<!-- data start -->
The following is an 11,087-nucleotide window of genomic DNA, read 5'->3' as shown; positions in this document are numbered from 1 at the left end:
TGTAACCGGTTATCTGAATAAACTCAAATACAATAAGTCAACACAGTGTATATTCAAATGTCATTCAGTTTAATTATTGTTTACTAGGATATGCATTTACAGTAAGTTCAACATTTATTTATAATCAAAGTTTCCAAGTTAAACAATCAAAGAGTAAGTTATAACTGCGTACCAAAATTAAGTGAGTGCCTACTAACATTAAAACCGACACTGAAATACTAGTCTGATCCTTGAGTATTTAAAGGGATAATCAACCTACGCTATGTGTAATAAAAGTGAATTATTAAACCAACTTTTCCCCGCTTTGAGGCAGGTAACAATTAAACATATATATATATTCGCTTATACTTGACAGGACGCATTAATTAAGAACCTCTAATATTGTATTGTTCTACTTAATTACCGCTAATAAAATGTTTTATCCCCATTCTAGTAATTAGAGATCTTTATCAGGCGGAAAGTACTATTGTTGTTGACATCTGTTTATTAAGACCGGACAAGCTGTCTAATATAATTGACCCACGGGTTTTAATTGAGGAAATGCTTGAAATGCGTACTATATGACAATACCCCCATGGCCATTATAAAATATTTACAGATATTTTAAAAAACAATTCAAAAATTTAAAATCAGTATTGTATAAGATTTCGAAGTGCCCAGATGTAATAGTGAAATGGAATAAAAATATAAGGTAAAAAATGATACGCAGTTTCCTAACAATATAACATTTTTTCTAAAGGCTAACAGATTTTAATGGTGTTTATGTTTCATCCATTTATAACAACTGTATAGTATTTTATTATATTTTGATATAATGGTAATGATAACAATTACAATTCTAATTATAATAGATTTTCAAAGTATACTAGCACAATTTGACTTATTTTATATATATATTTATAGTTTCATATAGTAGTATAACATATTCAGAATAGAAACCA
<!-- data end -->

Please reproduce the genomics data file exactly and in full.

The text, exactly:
The following is an 11,087-nucleotide window of genomic DNA, read 5'->3' as shown; positions in this document are numbered from 1 at the left end:
TGTAACCGGTTATCTGAATAAACTCAAATACAATAAGTCAACACAGTGTATATTCAAATGTCATTCAGTTTAATTATTGTTTACTAGGATATGCATTTACAGTAAGTTCAACATTTATTTATAATCAAAGTTTCCAAGTTAAACAATCAAAGAGTAAGTTATAACTGCGTACCAAAATTAAGTGAGTGCCTACTAACATTAAAACCGACACTGAAATACTAGTCTGATCCTTGAGTATTTAAAGGGATAATCAACCTACGCTATGTGTAATAAAAGTGAATTATTAAACCAACTTTTCCCCGCTTTGAGGCAGGTAACAATTAAACATATATATATATTCGCTTATACTTGACAGGACGCATTAATTAAGAACCTCTAATATTGTATTGTTCTACTTAATTACCGCTAATAAAATGTTTTATCCCCATTCTAGTAATTAGAGATCTTTATCAGGCGGAAAGTACTATTGTTGTTGACATCTGTTTATTAAGACCGGACAAGCTGTCTAATATAATTGACCCACGGGTTTTAATTGAGGAAATGCTTGAAATGCGTACTATATGACAATACCCCCATGGCCATTATAAAATATTTACAGATATTTTAAAAAACAATTCAAAAATTTAAAATCAGTATTGTATAAGATTTCGAAGTGCCCAGATGTAATAGTGAAATGGAATAAAAATATAAGGTAAAAAATGATACGCAGTTTCCTAACAATATAACATTTTTTCTAAAGGCTAACAGATTTTAATGGTGTTTATGTTTCATCCATTTATAACAACTGTATAGTATTTTATTATATTTTGATATAATGGTAATGATAACAATTACAATTCTAATTATAATAGATTTTCAAAGTATACTAGCACAATTTGACTTATTTTATATATATATTTATAGTTTCATATAGTAGTATAACATATTCAGAATAGAAACCA